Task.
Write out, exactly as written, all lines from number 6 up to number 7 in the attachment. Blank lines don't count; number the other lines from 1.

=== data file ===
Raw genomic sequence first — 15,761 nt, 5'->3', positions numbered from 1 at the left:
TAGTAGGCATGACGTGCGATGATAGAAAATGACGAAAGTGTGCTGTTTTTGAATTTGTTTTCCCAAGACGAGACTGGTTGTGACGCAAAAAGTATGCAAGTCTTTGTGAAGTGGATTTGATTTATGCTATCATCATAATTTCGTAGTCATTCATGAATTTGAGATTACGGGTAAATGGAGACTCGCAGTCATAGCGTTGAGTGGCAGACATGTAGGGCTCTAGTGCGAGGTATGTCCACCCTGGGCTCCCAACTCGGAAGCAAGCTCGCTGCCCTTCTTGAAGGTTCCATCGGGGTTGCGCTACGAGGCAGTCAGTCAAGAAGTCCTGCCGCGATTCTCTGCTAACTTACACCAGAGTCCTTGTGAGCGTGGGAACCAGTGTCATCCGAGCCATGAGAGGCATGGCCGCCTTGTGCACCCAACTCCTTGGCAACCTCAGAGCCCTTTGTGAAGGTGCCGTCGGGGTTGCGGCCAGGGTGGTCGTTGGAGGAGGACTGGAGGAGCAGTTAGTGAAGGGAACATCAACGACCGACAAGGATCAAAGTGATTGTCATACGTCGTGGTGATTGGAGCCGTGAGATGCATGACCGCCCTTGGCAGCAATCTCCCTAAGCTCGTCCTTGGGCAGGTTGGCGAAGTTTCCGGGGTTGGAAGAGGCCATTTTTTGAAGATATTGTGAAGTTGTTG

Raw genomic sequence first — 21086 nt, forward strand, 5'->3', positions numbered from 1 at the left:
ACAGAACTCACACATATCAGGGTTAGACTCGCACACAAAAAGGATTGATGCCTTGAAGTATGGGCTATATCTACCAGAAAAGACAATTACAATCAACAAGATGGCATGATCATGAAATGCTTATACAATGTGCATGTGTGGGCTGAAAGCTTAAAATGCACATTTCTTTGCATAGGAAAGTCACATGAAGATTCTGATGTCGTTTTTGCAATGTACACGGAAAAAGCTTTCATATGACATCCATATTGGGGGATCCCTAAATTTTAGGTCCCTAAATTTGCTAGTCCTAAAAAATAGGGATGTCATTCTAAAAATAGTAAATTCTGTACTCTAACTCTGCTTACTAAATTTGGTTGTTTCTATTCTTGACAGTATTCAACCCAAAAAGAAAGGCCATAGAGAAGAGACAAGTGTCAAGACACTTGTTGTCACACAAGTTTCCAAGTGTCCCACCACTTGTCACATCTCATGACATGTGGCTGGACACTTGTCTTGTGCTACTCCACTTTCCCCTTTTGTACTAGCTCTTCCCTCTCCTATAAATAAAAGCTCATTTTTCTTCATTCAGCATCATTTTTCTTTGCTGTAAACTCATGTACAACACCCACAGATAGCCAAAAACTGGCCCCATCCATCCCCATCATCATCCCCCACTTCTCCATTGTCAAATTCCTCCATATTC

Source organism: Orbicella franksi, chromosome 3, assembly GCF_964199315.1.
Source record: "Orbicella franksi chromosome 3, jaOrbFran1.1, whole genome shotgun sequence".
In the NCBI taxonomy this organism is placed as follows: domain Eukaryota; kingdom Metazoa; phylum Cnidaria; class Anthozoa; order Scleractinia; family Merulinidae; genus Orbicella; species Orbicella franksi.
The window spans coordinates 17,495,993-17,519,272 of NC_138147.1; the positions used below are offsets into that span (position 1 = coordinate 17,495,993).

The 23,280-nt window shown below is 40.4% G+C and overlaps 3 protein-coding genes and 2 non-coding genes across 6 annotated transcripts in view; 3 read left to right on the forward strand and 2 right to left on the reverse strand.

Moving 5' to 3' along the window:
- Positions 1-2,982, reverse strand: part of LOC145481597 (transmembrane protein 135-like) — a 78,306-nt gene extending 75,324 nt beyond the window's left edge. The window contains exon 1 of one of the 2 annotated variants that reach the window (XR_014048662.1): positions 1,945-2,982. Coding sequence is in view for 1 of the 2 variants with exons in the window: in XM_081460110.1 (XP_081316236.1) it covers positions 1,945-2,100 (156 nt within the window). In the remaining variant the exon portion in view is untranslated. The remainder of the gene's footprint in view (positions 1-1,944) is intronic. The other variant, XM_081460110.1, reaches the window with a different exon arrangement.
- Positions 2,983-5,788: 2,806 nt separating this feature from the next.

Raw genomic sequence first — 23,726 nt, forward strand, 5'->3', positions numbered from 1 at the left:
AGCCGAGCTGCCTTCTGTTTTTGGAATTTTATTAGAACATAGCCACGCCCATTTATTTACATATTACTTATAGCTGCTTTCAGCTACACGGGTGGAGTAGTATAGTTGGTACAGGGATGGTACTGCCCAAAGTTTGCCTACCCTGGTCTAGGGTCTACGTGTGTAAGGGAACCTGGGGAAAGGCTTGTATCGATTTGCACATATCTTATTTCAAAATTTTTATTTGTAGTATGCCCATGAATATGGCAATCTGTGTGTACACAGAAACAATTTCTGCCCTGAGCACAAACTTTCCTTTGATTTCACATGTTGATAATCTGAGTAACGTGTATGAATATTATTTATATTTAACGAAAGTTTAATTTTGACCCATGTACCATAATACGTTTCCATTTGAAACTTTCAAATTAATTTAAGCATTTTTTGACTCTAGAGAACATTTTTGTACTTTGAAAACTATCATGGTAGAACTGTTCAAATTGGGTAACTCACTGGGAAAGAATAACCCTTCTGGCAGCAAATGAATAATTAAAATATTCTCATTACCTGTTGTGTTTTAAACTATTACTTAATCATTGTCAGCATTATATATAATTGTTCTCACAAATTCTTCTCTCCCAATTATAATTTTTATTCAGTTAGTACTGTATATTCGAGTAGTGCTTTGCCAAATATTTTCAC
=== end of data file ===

Source record: "Orbicella franksi chromosome 3, jaOrbFran1.1, whole genome shotgun sequence".
In the NCBI taxonomy this organism is placed as follows: domain Eukaryota; kingdom Metazoa; phylum Cnidaria; class Anthozoa; order Scleractinia; family Merulinidae; genus Orbicella; species Orbicella franksi.